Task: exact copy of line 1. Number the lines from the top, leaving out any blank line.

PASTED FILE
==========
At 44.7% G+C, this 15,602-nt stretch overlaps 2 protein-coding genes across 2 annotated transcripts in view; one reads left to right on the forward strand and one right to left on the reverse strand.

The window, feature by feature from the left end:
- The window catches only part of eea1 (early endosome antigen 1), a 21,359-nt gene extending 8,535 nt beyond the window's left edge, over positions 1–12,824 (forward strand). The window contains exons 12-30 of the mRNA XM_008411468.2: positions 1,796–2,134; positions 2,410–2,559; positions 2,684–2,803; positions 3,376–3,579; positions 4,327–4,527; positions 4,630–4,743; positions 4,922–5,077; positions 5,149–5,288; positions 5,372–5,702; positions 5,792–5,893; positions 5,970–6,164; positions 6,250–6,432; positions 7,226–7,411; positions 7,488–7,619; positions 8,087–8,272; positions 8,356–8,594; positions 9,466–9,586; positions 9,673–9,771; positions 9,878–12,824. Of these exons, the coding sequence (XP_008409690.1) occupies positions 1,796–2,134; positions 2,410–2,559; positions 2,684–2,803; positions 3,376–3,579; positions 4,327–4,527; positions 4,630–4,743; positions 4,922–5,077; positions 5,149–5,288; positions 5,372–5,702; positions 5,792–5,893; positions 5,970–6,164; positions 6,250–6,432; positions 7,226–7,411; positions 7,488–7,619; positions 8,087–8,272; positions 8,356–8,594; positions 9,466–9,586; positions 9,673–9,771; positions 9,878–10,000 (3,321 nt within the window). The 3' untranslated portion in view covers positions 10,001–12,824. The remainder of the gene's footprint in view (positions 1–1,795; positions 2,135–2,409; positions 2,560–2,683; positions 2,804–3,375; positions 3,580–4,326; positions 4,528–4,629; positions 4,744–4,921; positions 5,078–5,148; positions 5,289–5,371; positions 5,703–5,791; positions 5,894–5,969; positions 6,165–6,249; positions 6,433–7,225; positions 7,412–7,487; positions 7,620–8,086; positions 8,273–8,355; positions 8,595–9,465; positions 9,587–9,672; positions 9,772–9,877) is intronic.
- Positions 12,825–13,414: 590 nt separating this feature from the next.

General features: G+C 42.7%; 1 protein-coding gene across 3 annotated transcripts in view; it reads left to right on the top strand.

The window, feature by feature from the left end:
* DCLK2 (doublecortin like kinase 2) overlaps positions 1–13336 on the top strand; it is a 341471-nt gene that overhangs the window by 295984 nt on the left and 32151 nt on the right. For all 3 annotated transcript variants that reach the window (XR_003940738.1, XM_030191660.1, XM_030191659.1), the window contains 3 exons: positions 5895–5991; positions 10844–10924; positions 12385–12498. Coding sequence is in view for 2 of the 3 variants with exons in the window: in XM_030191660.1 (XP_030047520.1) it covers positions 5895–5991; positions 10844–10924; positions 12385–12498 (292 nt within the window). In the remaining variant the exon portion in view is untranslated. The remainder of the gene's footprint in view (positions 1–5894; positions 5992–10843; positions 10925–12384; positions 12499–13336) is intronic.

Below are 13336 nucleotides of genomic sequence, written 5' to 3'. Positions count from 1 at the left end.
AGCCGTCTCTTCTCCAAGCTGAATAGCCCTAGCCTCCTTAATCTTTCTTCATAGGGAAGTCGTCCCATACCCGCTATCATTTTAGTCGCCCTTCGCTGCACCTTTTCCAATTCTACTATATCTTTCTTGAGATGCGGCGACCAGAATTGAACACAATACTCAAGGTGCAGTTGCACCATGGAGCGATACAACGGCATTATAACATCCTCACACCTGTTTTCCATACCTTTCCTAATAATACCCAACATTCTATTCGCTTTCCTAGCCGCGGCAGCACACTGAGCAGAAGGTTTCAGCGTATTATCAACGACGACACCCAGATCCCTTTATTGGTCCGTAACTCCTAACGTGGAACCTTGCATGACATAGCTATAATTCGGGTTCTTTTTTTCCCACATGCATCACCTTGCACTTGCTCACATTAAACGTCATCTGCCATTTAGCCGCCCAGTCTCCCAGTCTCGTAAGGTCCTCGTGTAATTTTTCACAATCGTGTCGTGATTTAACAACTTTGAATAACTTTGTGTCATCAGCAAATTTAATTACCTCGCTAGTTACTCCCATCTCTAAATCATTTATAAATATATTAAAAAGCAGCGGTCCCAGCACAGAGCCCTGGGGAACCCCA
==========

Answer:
At 44.7% G+C, this 15,602-nt stretch overlaps 2 protein-coding genes across 2 annotated transcripts in view; one reads left to right on the forward strand and one right to left on the reverse strand.